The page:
Starship Technologies, the autonomous robot delivery services provider, has secured a fresh round of funding to power the next phase of its development.
Led by Plural and Iconical, the funding round raised $90 million for the San Francisco-based company, taking its total funding to the figure of $230m since its inception in 2014.
Starship was founded by Ahti Heinla in Tallinn, Estonia, alongside Danish entrepreneur Janus Friis – the latter was the founder of Skype where the pair worked together.
Initially, their formidable robot machines were built for explorations on Mars but a change of tack resulted in the launch of Starship Technologies as a major player in autonomous robot delivery services. At present, demand is soaring with the company already operating in 80 locations worldwide, including the United States, United Kingdom, Germany, Denmark, Estonia, and Finland.
As reported by Venture Beat, Heinla stated following the funding, “Now we’re ready to take on the world and with ambitions to build a category-dominating company that can change the daily lives of millions of people in thousands of locations worldwide.”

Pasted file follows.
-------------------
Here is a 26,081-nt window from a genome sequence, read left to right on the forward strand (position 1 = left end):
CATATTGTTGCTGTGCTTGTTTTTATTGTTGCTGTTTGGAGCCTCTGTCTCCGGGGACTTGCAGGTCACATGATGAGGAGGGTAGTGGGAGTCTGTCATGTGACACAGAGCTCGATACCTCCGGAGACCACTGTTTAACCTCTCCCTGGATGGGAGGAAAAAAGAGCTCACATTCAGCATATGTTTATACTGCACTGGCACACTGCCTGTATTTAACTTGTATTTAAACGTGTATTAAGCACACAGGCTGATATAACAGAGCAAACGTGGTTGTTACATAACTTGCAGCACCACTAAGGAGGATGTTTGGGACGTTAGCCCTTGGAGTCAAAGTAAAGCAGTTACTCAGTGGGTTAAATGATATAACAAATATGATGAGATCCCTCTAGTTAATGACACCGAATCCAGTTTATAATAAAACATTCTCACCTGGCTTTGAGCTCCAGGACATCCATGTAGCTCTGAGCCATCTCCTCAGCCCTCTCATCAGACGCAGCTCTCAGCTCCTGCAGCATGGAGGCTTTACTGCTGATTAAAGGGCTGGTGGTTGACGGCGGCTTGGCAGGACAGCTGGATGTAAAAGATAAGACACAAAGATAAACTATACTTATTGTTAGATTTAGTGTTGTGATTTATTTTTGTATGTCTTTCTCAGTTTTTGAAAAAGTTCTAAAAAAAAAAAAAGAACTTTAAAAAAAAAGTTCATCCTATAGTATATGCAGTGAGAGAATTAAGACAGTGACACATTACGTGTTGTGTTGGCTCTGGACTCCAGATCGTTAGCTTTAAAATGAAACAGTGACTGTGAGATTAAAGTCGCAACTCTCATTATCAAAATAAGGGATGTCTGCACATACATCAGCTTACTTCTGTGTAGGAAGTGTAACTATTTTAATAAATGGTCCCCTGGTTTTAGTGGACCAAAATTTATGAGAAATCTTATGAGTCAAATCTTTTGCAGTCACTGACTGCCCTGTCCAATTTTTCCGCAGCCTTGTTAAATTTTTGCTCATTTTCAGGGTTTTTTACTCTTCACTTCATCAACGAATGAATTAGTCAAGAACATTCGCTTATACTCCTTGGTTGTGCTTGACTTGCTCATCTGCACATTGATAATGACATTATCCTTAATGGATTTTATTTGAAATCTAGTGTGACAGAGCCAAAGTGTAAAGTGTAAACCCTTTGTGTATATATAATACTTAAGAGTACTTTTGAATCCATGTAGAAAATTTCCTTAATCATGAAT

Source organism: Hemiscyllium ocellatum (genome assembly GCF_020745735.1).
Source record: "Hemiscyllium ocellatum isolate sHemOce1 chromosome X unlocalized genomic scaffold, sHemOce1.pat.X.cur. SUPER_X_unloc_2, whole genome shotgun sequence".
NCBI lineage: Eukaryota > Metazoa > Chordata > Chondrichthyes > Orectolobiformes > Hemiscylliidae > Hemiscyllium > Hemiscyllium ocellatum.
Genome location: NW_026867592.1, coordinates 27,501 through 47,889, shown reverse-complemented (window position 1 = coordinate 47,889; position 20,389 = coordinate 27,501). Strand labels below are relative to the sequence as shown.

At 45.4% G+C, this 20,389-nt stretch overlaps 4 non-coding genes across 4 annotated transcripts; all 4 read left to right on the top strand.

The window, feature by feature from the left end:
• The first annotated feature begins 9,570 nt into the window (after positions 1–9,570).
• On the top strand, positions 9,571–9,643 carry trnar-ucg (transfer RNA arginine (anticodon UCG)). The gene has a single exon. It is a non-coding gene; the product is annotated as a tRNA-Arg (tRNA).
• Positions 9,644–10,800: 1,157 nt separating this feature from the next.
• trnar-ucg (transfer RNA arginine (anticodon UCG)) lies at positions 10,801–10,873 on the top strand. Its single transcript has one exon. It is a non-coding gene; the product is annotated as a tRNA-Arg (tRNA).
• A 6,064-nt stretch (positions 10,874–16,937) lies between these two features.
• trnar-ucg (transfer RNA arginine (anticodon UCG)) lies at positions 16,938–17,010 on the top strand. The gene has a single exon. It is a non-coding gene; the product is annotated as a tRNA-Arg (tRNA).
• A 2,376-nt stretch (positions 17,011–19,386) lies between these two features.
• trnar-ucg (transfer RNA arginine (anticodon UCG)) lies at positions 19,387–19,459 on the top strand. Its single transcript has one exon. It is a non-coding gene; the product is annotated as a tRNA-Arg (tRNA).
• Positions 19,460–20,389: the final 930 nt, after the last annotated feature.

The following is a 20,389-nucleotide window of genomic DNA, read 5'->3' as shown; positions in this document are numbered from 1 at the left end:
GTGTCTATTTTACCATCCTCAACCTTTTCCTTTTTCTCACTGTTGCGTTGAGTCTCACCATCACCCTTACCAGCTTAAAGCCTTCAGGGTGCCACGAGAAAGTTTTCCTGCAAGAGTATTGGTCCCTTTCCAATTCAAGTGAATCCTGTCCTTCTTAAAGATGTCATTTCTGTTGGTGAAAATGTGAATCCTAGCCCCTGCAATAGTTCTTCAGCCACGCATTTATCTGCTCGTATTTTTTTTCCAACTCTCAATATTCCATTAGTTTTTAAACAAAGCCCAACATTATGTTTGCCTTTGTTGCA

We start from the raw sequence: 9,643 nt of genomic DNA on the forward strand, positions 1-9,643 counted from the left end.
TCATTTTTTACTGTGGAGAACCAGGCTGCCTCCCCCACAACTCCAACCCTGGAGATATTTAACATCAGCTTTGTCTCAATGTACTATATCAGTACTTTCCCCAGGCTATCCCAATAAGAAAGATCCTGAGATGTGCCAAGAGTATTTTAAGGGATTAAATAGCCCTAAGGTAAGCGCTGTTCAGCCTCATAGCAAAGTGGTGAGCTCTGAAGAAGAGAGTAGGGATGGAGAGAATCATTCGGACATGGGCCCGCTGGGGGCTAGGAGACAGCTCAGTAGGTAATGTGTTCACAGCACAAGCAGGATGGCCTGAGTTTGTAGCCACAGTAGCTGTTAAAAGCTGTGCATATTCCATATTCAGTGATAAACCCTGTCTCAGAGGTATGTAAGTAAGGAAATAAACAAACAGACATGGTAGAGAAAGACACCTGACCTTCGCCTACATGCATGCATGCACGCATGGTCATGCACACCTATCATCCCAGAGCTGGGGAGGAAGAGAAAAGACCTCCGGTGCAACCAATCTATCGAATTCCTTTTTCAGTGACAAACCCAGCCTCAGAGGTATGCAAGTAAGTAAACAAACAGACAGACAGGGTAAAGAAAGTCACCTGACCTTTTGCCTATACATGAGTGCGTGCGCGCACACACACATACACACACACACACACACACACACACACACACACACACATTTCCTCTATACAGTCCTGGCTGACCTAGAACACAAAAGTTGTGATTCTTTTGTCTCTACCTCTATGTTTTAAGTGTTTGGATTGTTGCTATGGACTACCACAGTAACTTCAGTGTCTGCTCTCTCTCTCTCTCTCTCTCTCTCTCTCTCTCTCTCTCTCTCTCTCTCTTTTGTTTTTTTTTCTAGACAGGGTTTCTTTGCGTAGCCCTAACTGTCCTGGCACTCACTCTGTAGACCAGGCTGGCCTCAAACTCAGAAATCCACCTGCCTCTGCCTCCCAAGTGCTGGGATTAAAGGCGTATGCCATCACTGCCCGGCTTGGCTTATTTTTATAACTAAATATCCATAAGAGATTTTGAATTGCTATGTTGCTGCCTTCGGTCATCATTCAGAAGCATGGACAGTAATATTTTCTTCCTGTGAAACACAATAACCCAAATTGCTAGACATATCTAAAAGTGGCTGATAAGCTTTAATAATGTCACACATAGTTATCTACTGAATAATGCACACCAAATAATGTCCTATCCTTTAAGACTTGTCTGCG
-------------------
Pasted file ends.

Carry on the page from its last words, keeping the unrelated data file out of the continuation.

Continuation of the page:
Starship Technologies’ growth plan
Starship is aiming to fully exploit the opportunities afforded by last-mile delivery, which is the term for the final leg when a parcel is moved from a transport hub to its final destination.
Last-mile delivery is known to be intensive, in both its costs and carbon impact, at a time when online food deliveries and shopping in general are growing rapidly. Venture Beat highlighted the former is “expected to more than double by 2030, with last-mile delivery’s carbon emissions in Europe alone projected to reach 5.5 million tonnes of carbon dioxide in 2032.”
Robot delivery can take advantage of this situation, with Starship wanting to dominate the market from a significant platform of over six million deliveries to date.
Each Starship robot possesses impressive efficient credentials as they can run on a single full charge for 18 hours, with the equivalent energy usage as boiling a kettle for one cup of tea, for one average delivery. Autonomous wireless charging further enhances the efficiency of the robots which have contributed to a reduction of 1.8 million kilograms of carbon dioxide since they were first propelled into service.